Tree of Heaven Flowers.
OSU at Marion
June 12, 2008
Not exactly a popular tree, Ailanthus altissima (tree-of-heaven, family Simaroubaceae) is a very fast growing weed of roadsides, open woods and edges of woods. It’s flowering now. Big whoop.
tree of heaven flowering
Tree-of-heaven (Ailanthis altissima), June 12, 2008, OSU at Marion.
The breeding system of this plant is described as “polygamous” defined as bearing partly perfect, and partly unisexual flowers. Last year as part of the “tree flowers” project, I tried to photograph this species at a location in Columbus where, as luck would have it, all the trees were staminate (male)! This time and place, however, the plants are more cooperative, bearing what looks like perfect (bisexual) flowers. Here’s a closeup.
Ailanthus altissima flower, June 12, 2008, Marion County, OH.
But how on earth will flowers like these –having a deeply 5-parted ovary –develop into fruits like the ones shown below (taken at the same locality late least year). Tree-of-heaven produces winged one-seeded fruits, called samaras, as do ash, maple, elm, and tulip-tree. It doesn’t seem possible. We’ll have to wait and see!
Alanthus (tree-of-heaven) fruits, OSU at Marion, October 17, 2007.
Catchfly, and an Uncaught Fly
Caledonia, Marion County, OH.
June 12, 2008
Caledonia Woods is a 32.8 acre lowland forest owned and managed as a nature preserve by the Marion County Prairie Parks Commission. It is bordered by the Olentangy (Whetstone) River. An active set of RR tracks runs through it. There is a small barren area that was once used as a disposal site for dredge spoils. It is occupied by alien weeds and native early succession pioneer trees. One of the weeds is a delicate member of the pink family (Caryophyllaceae) called “night-flowering catchfly” (Silene noctiflora). It is presently in fruit, not flower. The fruit is a capsule that opens by teeth (suggestive of a moss capsule).
Night-flowering catchfly (Silene noctiflora) fruits, Caledonia, OH, June 12, 2008.
The reason for the odd name is that the stem has sticky parts along its length. In a couple of places about an inch long, it’s tacky like flypaper. This seems more likely to be an adaptation to discourage ants rather than flies, since ants are more likey to try and crawl up stems than are flies. Flies fly.
Night-flowering catchfly (Silene noctiflora) stem, June 12, 2008, Caledonia, Ohio.
Nearby, field bindweed, Convolvulus arvensis (family Convolvulaceae) is merrily being visited by a syrphid fly. These look like little bees, but they’re flies. Flies are easy to recognize if you can get close enough. They have only one pair of wings, the front pair. The hind wing are modified into little knob-like balancing organs called “halteres.”
Field bindweed (Convolvulus arvensis) being visited by a syrphid fly.
Caledonia, Marion County, OH, June 12, 2008.
Does the syrphid fly pollinate the bindweed? It isn’t apparent from this observation. The fly certainly grabbed on to the pollen-receptive stigma, as shown in this “actual pixels” blow-up from the photo above. But there doesn’t seem to be any pollen accumulated on the fly’s body that could transfer to the stigmas.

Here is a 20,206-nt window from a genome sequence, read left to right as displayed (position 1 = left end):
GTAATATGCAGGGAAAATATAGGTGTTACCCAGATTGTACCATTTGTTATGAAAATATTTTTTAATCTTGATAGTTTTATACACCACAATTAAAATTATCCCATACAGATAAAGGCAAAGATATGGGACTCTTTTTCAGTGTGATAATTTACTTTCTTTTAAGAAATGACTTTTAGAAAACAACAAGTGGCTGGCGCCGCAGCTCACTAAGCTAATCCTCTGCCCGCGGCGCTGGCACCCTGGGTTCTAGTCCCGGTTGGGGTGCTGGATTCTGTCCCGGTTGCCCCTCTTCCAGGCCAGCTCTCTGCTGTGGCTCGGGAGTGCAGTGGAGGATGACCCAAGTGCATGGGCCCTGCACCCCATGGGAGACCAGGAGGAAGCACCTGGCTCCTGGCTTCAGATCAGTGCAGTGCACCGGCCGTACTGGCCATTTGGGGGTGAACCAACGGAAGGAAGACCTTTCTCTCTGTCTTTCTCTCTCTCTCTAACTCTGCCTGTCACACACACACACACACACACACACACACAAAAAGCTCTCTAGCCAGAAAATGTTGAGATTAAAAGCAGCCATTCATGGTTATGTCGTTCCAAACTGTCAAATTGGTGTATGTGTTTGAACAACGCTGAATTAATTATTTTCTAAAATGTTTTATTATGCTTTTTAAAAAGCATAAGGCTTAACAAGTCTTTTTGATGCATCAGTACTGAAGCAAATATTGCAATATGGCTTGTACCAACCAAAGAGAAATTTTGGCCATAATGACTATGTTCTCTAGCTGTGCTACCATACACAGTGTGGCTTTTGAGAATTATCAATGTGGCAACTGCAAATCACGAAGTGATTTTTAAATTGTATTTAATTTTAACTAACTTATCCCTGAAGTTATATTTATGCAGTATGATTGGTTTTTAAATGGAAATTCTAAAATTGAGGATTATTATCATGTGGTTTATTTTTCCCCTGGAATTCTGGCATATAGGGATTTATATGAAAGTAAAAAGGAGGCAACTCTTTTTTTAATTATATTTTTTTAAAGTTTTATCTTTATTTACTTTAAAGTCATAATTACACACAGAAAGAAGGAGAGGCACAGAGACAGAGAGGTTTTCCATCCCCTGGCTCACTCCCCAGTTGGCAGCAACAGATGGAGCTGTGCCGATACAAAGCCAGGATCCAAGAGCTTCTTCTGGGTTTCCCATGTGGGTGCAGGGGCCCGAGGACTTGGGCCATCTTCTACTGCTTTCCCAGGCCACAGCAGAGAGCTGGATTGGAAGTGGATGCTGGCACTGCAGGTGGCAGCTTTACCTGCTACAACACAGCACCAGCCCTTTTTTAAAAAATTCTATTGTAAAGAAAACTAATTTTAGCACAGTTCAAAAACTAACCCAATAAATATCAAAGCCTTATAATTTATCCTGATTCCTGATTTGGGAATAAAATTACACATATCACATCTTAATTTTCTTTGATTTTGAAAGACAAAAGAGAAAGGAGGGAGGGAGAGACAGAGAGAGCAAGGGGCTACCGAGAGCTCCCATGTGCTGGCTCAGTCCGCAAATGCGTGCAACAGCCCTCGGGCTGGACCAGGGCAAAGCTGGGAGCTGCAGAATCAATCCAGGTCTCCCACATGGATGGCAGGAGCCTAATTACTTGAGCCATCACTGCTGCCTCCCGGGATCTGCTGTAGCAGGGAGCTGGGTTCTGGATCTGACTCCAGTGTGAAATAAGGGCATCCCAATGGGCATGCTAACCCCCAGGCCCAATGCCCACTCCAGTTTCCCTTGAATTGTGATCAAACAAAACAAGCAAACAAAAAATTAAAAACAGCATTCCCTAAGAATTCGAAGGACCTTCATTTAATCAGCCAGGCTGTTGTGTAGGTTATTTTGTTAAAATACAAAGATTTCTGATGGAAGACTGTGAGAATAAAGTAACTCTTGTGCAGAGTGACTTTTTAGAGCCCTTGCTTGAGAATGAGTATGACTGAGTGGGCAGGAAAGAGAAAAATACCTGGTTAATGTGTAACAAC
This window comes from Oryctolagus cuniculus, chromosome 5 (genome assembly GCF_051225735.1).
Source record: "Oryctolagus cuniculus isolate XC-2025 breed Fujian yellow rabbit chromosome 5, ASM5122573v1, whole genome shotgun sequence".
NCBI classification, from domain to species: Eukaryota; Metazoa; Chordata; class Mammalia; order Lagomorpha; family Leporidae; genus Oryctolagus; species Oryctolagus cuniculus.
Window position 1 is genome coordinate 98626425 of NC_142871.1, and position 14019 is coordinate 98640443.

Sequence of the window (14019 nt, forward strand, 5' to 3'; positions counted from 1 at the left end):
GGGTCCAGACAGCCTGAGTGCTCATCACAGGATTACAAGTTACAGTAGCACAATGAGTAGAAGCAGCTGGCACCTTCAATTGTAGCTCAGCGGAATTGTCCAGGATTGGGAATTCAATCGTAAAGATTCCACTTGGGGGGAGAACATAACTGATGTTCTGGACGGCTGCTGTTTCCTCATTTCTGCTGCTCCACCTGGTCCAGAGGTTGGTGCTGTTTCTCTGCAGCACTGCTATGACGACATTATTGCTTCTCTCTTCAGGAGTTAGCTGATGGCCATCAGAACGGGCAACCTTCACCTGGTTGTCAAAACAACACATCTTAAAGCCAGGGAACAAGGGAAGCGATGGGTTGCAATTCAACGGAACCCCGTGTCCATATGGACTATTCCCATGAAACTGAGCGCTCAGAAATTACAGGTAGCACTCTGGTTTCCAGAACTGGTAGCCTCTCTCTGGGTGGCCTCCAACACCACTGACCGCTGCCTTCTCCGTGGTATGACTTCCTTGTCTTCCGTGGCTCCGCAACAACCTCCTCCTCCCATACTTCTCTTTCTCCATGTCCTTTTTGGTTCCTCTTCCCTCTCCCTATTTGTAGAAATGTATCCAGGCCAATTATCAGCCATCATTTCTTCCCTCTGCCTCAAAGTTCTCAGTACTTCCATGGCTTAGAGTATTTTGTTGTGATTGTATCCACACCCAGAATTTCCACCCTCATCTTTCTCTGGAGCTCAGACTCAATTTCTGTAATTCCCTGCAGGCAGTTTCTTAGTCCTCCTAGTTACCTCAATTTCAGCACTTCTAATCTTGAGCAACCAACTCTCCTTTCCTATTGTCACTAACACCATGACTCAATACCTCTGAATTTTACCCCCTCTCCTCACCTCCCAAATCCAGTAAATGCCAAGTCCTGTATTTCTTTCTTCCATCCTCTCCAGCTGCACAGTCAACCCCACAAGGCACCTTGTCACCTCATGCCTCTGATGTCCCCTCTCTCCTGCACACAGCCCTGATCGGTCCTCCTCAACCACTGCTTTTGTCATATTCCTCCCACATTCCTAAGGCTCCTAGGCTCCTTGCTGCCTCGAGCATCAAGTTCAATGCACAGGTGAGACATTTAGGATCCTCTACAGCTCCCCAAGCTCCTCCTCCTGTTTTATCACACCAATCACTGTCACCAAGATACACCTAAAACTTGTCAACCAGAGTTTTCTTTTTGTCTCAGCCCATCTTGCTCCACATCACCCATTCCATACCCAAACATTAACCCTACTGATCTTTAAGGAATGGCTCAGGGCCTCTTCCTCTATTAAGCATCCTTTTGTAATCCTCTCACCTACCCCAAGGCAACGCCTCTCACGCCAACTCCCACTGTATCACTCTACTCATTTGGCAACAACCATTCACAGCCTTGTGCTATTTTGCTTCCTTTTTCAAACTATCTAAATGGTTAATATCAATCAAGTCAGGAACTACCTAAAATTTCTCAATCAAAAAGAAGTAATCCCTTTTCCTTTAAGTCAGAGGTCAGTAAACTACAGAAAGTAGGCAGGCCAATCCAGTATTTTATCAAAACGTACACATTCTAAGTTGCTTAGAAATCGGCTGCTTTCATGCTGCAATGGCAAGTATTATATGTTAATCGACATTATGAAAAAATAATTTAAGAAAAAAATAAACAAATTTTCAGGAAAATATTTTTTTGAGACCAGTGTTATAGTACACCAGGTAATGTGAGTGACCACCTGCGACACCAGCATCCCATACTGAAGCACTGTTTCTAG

fly on styles of bindween
Syrphid fly grasping stigmas of bindweed, Caledonia, Marion County, OH, June 12, 2008.
It’s also hard to see exactly what the fly is getting from the flower. Some flies, including houseflies and apparently this one, have “sponging-sucking” mouthparts, shown below in an enlargement of another picture. We can see it is trained on the pollen-bearing anther. Does this fly ingest pollen? It doesn’t seem possible with this type of feeding apparatus. But what other nutrition is there for the fly to suck up?
Syrphid fly sponging-sucking who knows what from bindweed anthers,
Caledonia, Marion County, OH, June 12, 2008
Columbus OH Roadside
June 7, 2008
Many central Ohio roads are now flanked by a dense monoculture of our most poisonous poisonous plant, poison hemlock, Conium maculatum. (Danger, poison!)
hamlock along road
Poison hemlock (Conium maculatum) along Columbus roadside, June 7, 2007.
This stuff is really toxic. The active ingedient, Conine, is a neurotoxin that blocks an acetylcholine receptor on the neuromuscular junctions of peripheral nerves, causing an ascending muscular paralysis that eventually stills the muscles that enable breathing. The only way to avoid death is to go on artificial ventilation for a few days, until the effects subside. Very small amounts can be lethal! Arghh!
Poison hemlock is famous for having been the self-inflicted method by which the Greek scholar Socrates was executed in 399. His last words, spoken to a friend who tried but wasn’t able to convince him to escape was “Crito, we owe a cock to Asclepias. Please, don’t forget to pay the debt.” Asclepius was the Greek god for curing illness, but Socrates wasn’t hoping for a cure from the hemlock poision. Instead he was regarding death itself as as a cure. A cure for life I guess. Bleak.
The Death of Socrates, by Jacques-Louis David (1787).
Conium is a very typical member of the Apiaceae –a biennial with compound leaves that have sheathing bases, and tiny white flowers produced in compound umbels. As such it’s fairly similar to another abundant weed, the harmless Queen Anne’s lace (Daucus carota), which is also called wild carrot because it actually is wild carrot. Here are some identification tips for the poison hemlock I examined today, with comparison to the friendly Queen Anne’s lace.